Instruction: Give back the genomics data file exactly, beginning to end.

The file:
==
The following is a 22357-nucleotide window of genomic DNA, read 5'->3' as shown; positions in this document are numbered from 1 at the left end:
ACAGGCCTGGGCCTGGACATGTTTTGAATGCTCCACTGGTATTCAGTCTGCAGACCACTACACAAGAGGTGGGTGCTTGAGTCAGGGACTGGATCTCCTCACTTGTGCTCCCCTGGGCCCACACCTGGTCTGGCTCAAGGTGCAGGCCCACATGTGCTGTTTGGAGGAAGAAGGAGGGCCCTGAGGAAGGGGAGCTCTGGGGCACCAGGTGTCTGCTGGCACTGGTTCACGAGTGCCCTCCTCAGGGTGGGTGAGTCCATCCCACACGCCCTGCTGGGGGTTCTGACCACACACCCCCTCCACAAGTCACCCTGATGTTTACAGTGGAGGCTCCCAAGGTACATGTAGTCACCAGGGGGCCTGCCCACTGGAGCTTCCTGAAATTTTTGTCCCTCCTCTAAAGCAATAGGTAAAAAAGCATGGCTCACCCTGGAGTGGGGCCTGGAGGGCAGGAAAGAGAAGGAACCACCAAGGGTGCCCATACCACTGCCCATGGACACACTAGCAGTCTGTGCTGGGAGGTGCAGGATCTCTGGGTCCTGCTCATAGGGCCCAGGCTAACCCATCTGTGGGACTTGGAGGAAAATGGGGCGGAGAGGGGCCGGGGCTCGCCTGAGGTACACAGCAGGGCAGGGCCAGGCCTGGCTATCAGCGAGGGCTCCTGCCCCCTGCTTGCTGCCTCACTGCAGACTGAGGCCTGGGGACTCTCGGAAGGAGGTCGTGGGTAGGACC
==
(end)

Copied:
The following is a 22357-nucleotide window of genomic DNA, read 5'->3' as shown; positions in this document are numbered from 1 at the left end:
ACAGGCCTGGGCCTGGACATGTTTTGAATGCTCCACTGGTATTCAGTCTGCAGACCACTACACAAGAGGTGGGTGCTTGAGTCAGGGACTGGATCTCCTCACTTGTGCTCCCCTGGGCCCACACCTGGTCTGGCTCAAGGTGCAGGCCCACATGTGCTGTTTGGAGGAAGAAGGAGGGCCCTGAGGAAGGGGAGCTCTGGGGCACCAGGTGTCTGCTGGCACTGGTTCACGAGTGCCCTCCTCAGGGTGGGTGAGTCCATCCCACACGCCCTGCTGGGGGTTCTGACCACACACCCCCTCCACAAGTCACCCTGATGTTTACAGTGGAGGCTCCCAAGGTACATGTAGTCACCAGGGGGCCTGCCCACTGGAGCTTCCTGAAATTTTTGTCCCTCCTCTAAAGCAATAGGTAAAAAAGCATGGCTCACCCTGGAGTGGGGCCTGGAGGGCAGGAAAGAGAAGGAACCACCAAGGGTGCCCATACCACTGCCCATGGACACACTAGCAGTCTGTGCTGGGAGGTGCAGGATCTCTGGGTCCTGCTCATAGGGCCCAGGCTAACCCATCTGTGGGACTTGGAGGAAAATGGGGCGGAGAGGGGCCGGGGCTCGCCTGAGGTACACAGCAGGGCAGGGCCAGGCCTGGCTATCAGCGAGGGCTCCTGCCCCCTGCTTGCTGCCTCACTGCAGACTGAGGCCTGGGGACTCTCGGAAGGAGGTCGTGGGTAGGACC